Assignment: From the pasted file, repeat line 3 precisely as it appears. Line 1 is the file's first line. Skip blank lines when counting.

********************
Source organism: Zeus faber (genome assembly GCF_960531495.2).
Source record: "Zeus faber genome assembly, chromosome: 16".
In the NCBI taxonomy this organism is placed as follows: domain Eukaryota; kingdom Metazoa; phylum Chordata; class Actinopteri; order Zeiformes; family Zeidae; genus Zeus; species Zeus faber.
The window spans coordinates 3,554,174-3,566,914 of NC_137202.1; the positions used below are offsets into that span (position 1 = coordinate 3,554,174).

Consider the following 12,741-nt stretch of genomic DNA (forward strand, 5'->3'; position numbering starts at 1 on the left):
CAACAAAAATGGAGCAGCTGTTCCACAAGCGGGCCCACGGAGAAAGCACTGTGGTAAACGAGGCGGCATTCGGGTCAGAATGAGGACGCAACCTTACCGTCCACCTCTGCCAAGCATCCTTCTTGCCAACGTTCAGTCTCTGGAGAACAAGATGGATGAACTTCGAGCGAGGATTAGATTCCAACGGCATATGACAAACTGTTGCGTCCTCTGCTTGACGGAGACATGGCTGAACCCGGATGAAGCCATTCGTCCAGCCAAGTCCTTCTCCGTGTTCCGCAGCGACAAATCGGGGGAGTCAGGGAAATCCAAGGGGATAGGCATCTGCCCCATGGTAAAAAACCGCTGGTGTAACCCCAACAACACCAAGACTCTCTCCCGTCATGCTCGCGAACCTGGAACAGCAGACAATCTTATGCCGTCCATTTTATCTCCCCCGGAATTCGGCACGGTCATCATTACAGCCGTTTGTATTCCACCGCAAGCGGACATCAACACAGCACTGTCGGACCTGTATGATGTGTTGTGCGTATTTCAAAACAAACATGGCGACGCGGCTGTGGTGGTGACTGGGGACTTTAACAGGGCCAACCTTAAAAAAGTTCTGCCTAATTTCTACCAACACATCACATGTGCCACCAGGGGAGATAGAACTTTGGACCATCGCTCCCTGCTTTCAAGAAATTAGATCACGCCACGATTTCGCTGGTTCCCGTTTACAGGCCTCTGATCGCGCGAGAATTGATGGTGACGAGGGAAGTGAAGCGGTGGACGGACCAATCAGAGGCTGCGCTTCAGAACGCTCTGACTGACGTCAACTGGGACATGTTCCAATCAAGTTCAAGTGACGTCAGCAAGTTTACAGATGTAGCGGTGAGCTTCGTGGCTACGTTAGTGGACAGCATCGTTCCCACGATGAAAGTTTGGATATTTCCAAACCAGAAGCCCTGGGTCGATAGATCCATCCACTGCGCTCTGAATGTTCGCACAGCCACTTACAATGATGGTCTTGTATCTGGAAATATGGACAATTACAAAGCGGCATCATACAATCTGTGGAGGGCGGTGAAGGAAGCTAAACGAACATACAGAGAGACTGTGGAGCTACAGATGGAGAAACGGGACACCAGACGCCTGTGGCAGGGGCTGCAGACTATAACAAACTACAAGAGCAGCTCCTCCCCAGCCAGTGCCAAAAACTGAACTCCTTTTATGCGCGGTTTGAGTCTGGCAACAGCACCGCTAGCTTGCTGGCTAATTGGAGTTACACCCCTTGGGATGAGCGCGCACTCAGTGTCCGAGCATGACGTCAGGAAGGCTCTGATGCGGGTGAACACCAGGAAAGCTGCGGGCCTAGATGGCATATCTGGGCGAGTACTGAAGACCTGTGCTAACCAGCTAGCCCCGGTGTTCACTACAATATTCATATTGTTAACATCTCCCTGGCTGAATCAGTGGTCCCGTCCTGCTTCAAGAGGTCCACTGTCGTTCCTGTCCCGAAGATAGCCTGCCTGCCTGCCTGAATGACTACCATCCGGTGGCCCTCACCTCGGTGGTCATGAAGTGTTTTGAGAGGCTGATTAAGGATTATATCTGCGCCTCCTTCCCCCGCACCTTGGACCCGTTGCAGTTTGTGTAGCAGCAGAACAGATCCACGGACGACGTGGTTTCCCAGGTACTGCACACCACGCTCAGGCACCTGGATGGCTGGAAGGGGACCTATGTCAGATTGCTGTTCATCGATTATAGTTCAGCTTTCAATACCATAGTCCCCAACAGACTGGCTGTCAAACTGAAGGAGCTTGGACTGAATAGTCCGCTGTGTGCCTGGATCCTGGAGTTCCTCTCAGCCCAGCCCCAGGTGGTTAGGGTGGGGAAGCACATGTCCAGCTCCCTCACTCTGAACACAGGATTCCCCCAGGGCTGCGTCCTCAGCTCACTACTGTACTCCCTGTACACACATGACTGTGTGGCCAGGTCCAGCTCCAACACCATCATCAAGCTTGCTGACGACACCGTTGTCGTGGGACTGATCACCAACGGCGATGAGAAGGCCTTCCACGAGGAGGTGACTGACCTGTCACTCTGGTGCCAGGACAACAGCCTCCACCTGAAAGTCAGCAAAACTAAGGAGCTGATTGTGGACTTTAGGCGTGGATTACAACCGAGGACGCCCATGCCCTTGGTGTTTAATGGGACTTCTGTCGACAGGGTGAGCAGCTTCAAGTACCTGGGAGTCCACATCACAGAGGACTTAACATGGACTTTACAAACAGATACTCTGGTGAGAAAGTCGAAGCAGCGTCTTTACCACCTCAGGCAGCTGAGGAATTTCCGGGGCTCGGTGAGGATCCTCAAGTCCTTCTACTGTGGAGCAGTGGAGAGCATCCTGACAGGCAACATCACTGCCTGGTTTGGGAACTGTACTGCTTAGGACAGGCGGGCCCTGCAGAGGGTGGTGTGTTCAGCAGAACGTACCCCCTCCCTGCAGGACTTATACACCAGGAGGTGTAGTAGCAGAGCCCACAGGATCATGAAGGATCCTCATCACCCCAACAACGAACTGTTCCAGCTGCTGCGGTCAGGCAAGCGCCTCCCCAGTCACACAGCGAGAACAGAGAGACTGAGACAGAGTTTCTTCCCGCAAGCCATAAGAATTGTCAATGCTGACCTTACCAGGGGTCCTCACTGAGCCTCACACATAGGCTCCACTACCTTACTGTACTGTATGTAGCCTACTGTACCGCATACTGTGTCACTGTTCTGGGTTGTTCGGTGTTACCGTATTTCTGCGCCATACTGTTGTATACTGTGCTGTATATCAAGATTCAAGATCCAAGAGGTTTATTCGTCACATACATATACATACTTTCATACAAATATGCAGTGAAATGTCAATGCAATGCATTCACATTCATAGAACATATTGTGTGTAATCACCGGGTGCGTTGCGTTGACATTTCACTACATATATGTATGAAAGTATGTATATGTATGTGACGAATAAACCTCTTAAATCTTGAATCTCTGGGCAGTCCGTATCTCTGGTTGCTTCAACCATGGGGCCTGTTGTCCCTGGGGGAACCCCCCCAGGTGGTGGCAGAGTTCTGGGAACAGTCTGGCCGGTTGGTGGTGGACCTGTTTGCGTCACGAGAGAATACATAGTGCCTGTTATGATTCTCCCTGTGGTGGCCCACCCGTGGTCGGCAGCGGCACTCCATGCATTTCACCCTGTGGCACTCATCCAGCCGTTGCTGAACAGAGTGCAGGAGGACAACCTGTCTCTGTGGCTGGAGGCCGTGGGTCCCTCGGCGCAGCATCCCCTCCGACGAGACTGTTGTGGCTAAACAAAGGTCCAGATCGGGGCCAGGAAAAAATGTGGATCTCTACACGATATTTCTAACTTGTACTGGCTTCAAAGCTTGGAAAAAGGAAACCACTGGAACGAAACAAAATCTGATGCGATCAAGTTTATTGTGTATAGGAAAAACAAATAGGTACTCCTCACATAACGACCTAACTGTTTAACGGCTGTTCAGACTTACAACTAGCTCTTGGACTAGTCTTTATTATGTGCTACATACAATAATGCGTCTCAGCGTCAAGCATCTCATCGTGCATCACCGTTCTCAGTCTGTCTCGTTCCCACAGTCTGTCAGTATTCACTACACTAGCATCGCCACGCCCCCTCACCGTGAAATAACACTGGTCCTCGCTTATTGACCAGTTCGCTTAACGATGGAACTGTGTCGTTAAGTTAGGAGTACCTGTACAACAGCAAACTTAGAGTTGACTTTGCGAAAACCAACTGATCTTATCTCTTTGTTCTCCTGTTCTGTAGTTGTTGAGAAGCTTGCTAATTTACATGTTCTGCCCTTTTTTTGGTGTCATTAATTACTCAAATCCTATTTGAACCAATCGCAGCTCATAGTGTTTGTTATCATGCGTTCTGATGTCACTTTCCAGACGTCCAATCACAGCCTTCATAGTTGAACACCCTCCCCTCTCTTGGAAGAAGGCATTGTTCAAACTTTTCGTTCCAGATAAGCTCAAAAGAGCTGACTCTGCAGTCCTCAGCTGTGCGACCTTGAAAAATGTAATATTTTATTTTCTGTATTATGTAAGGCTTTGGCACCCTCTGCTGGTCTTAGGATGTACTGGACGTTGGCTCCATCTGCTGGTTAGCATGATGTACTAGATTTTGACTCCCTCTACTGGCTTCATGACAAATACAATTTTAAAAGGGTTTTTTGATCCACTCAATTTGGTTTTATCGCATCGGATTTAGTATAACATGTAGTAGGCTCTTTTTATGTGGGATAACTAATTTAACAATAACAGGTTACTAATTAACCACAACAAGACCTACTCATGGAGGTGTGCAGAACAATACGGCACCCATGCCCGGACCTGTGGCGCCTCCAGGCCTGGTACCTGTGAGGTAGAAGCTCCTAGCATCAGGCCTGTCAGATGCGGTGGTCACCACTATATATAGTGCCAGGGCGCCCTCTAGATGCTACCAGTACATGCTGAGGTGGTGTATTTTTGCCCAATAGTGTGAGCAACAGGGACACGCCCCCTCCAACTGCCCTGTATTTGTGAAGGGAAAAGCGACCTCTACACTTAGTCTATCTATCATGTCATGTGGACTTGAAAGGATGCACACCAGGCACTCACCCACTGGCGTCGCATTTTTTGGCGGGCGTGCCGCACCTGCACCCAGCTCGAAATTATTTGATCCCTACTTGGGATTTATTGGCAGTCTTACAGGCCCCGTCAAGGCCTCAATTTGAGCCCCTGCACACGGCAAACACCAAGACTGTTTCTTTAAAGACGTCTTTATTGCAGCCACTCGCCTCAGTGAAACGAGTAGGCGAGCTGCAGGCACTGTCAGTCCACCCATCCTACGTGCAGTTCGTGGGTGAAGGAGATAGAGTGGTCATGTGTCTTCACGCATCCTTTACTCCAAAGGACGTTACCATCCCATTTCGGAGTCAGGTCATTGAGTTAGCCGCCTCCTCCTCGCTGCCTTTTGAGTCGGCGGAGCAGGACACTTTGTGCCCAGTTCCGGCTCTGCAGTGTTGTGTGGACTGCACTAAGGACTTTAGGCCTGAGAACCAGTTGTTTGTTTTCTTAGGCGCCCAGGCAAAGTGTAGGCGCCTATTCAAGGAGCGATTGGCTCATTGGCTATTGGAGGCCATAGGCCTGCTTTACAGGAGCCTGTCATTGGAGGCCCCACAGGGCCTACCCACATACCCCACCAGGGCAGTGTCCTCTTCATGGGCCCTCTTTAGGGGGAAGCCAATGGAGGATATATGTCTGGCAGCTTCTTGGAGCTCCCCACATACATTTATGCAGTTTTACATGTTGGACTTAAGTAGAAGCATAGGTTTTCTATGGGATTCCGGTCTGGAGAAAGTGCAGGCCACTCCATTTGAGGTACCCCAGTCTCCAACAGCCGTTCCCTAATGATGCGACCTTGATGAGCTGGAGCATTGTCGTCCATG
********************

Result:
In the NCBI taxonomy this organism is placed as follows: domain Eukaryota; kingdom Metazoa; phylum Chordata; class Actinopteri; order Zeiformes; family Zeidae; genus Zeus; species Zeus faber.